Trump says Federal Reserve chief Powell 'let us down' after interest rate cut

Federal Reserve Chairman Jerome Powell has said repeatedly that he intends to serve his full four-year term as chair and that "the law is clear" on that issue.
Federal Reserve Chairman Jerome Powell has said repeatedly that he intends to serve his full four-year term as chair and that "the law is clear" on that issue. PHOTO: EPA-EFE

WASHINGTON (BLOOMBERG) - United States President Donald Trump said Federal Reserve chairman Jerome Powell "let us down" by delivering an interest-rate cut that was not aggressive enough to fight the trade and currency battles his administration is waging.

Mr Trump, who called this week for a "large" cut in the benchmark rate, took to Twitter to slam the Fed's 25 basis-point reduction. And while the Fed chief played down expectations of more cuts to follow, Mr Trump said he should have done the opposite.

"What the market wanted to hear... was that this was the beginning of a lengthy and aggressive rate-cutting cycle which would keep pace with China, the European Union and other countries around the world," Mr Trump said on Twitter. "As usual, Powell let us down."

The President says the Fed should be supporting his administration's efforts to make America more competitive with rivals such as China and allies in Europe. He has accused those countries of manipulating their currencies - including via lower interest rates - in a bid to grab export markets.

Mr Trump wants Mr Powell to follow suit. He has had the central bank in his crosshairs since last year, when it raised interest rates four times. The President has also discussed currency intervention with his aides to weaken the dollar and told reporters last week that he had not taken such measures off the table.

He is not the only elected leader applying more pressure on monetary officials who are supposed to be insulated from politics. It is happening in countries from Turkey to India - leading some investors and economists to fret about the future of central-bank independence.

While the President delivered a thumbs-down verdict after Wednesday's decision, he did credit Mr Powell for halting the Fed's offloading of its securities portfolio, which Mr Trump calls quantitative tightening, earlier than expected.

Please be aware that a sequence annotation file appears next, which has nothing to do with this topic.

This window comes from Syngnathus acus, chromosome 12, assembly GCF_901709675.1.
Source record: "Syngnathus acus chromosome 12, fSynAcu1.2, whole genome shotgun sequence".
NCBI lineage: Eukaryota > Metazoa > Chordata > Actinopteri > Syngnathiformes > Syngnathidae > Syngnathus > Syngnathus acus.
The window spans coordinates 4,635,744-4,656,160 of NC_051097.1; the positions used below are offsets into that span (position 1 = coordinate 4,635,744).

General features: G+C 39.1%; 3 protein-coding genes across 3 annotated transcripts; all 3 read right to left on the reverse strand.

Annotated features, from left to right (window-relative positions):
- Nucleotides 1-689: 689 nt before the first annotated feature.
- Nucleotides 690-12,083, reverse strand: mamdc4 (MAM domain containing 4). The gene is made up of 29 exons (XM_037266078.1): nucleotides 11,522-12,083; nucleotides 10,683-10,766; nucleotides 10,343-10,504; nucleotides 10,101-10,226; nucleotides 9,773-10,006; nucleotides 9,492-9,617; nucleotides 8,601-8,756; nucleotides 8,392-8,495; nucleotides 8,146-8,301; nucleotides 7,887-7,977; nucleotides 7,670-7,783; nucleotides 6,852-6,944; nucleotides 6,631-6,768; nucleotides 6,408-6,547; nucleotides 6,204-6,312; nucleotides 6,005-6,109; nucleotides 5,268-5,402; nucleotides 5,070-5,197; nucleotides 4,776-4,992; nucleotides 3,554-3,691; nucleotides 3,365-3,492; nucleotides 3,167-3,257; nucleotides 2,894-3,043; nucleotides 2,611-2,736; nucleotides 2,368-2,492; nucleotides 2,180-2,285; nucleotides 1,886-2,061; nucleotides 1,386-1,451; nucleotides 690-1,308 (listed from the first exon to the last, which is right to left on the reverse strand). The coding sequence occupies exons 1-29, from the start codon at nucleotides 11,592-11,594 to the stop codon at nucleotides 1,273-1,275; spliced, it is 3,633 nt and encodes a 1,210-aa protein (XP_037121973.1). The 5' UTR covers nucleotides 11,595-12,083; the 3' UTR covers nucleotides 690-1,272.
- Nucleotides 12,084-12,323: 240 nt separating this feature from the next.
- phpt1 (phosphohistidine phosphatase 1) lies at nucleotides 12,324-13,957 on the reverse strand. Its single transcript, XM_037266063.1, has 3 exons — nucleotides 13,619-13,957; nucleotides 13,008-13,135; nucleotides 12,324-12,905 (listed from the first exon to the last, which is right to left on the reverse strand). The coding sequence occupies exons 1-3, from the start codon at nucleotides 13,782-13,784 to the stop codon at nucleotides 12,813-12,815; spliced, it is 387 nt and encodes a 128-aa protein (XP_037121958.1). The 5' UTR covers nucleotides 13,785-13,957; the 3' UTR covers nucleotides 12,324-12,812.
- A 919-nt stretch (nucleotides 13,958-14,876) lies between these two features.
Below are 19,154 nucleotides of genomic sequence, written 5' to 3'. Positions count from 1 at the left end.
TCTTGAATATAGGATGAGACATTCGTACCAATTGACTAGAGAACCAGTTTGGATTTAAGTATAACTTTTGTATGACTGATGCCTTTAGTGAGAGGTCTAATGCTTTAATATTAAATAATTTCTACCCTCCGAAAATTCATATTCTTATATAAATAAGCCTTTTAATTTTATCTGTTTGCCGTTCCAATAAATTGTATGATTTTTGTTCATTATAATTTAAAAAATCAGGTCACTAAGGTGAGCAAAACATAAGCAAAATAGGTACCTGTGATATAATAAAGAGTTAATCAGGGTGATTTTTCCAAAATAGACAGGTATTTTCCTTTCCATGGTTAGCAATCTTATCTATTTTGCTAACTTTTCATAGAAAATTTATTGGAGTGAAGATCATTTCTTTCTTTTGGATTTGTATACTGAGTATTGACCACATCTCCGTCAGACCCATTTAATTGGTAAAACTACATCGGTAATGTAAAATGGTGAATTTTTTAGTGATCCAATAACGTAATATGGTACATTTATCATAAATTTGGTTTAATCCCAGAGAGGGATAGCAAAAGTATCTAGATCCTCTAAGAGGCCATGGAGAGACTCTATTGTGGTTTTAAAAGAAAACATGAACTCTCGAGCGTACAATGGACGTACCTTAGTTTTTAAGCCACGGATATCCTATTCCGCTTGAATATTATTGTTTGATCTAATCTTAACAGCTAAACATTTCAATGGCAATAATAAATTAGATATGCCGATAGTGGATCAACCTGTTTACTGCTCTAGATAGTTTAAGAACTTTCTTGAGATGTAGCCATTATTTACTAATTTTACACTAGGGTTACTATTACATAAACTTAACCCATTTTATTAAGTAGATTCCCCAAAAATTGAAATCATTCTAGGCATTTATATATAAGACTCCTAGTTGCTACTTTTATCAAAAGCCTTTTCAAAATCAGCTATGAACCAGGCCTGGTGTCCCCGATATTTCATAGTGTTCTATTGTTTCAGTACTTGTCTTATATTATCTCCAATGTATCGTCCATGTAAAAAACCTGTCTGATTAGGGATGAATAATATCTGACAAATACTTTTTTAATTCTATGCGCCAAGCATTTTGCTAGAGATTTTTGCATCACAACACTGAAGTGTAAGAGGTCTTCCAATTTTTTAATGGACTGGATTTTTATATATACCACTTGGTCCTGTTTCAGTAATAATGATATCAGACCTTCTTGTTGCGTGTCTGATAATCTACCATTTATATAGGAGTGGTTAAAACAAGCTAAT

The Fed said on Wednesday that it will halt the balance-sheet shrinking as of Thursday (Aug 1), instead of at the end of September as previously scheduled.

Mr Trump's frustration with the Fed reached a point where he began asking aides about his ability to oust Mr Powell, in discussions reported by Bloomberg News on Dec 21.

Advised that he doesn't have the authority to fire Mr Powell outright, the President asked White House lawyers in February to explore whether he could strip him of his chairmanship, a legally dubious move that could lead to a messy court battle. After Bloomberg News reported this twist, Mr Trump said on June 23 that he has the power to demote Mr Powell.

Mr Powell has said repeatedly that he intends to serve his full four-year term as chair and that "the law is clear" on that issue. Earlier this month, in answer to a question from lawmakers during his testimony before Congress, Mr Powell said he wouldn't step down from his job if Mr Trump attempted to fire him.

While the President's demand for a more aggressive Fed is echoed by some investors, the case for a sharp cut in interest rates isn't obvious to everyone.

US stocks are high, unemployment is around the lowest in a half-century and consumers continue to spend. There's also a risk that lower rates will lead to asset bubbles and excessive borrowing that will haunt the economy later.